The past, present and future of educational research in Europe
1-5 September, 2014 - Porto, Portugal
The conference theme at ECER 2014 in Porto was "The past, present and future of educational research in Europe". Abstracts and presentations from InFo-TED are available below.
Since 2002, teacher educators in the Netherlands can develop a portfolio to show that they meet the professional standards as established by the Dutch Association of teacher educators. A study on the portfolio's of the first cohort (Koster, Dengerink, Korthagen & Lunenberg, 2008) showed that the teacher educators chose a practice-oriented approach to prove their competences. Within a European context of increasing policy attention from the European Commission (2013), the aim of this study, ten years on, is to examine 12 teacher educators’ portfolios written in 2012, and explore the possible consequences of social changes for the learning of teacher educators. Specifically the study seeks to address what standards teacher educators focus on, how do they learn and with whom, and what is the contribution to their professional development of following the programme? To analyse the data, we use the slightly adapted - 2002 protocol from the original study. To guarantee reliability each portfolio is analysed by two researchers. One significant outcome, compared with study ten years earlier, is that the variation in learning strategies has been extended, with a particular focus on the role of educational theory.
View presentation (PDF)
Jurriën Dengerink, VU University Amsterdam
Mieke Lunenberg, VU University Amsterdam
This roundtable discussion brings together teacher educators from diverse European and international backgrounds: England, Belgium, Holland, Israel, New Zealand and Norway.
Within the backdrop of the European Commission's recent policy gaze on teacher education we stand at the juncture of paradigmatic and contradictory shifts in teacher education. While politicians and policy makers point to the significance of the academy in top performing PISA education systems, teacher education, in many countries, is increasingly moving into schools as are many of the professionals and para-professionals associated with this contested field. Conflicts between policy and practice arise as teacher educators are caught between the competing demands of job preparation, social reproduction, social engineering and social justice. By exploring broader and deeper understandings of what it means to be a teacher educator this international roundtable discussion seeks to explore the policy, practice and values that underpin this hybrid and ill-defined professional group (Murray 2012; Berry 2013). In so doing it seeks to reassert and reframe a pedagogy and knowledge base of teacher education in the light of shifting landscapes. To frame this discussion on the nature and role of a teacher education profession our round-table dialogue, with teacher educators from different European settings will, through systematic enquiry, draw upon four domains, namely identity, criticality, communication and boundary crossings.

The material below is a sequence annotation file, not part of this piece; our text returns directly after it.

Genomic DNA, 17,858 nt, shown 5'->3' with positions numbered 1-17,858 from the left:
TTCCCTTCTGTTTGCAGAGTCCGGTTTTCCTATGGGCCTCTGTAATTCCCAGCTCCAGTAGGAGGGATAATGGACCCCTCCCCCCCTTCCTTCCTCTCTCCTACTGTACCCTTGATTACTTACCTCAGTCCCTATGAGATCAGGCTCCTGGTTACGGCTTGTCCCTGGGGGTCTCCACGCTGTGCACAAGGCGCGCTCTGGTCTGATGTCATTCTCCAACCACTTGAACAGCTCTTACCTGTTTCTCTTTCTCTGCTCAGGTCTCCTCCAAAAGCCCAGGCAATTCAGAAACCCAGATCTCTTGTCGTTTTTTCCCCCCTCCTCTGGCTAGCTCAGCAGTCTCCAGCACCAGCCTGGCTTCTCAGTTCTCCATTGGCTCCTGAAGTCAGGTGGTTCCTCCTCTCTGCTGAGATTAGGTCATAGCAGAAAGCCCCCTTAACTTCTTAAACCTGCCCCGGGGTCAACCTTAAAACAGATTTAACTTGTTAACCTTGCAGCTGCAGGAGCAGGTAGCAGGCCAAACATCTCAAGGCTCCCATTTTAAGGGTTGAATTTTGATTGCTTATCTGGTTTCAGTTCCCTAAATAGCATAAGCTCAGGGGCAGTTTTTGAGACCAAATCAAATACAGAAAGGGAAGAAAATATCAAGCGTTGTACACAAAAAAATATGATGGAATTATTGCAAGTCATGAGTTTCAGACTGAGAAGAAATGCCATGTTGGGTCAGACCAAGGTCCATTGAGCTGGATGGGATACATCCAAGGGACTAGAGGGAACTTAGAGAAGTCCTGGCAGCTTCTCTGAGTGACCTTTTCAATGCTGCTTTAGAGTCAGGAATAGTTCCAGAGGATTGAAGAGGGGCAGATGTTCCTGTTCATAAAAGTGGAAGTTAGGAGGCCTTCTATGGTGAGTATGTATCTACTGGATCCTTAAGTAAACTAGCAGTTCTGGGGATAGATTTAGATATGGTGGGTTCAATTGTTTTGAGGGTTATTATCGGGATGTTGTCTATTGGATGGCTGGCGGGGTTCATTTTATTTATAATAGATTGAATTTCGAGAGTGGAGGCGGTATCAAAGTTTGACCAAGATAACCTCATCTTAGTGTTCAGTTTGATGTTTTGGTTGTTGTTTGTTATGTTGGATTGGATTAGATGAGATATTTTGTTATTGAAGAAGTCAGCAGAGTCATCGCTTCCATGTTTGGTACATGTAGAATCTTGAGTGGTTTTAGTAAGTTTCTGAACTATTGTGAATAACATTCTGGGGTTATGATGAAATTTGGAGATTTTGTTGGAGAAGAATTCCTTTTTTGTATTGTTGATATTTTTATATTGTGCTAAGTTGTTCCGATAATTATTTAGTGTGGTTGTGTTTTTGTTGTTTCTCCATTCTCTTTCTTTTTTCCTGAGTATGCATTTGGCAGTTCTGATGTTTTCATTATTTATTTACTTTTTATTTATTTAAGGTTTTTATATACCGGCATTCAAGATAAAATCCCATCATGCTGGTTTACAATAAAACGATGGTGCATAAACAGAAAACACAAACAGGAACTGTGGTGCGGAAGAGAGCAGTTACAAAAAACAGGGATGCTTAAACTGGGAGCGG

Berry, M. 2013. Teacher Educators’ Professional Learning: “You’re more or less on your own”. Paper Presented at ISATT, Ghent, 2-7th July 2013).
European Commission. 2013. Supporting Teacher Educators For Better Learning Outcomes. Brussels, October 2013.
Murray, J. Czerniawski, G. & Barber, P. 2011. Faculty Identities, Academic Communities and Knowledge Terrains in Teacher Education. Journal of Education for Teaching, 37.3. pp.105 – 125.
Murray, J. 2012. Towards the re-articulation of the work of teacher educators in Higher Education institutions in England European Journal of Teacher Education 31. 1. pp. 17–34
Smith, K. 2012. The multi-faceted teacher educator- a Norwegian perspective. Journal of Education for Teaching, 37 (3), 337-349.
Zeichner, K., & Conklin, H. (2005). Teacher education programs. In M. Cochran‐ Smith & K. Zeichner (Eds.), AERA panel on research in teacher Education. Washington, DC: American Educational Research Association.
Ainat Guberman, The MOFET Institute
Warren Kidd, University of East London
Mieke Lunenberg, VU University Amsterdam
Jean Murray, University of East London
Kari Smith, Norwegian University of Science and Technology
Ruben Vanderlinde, Ghent University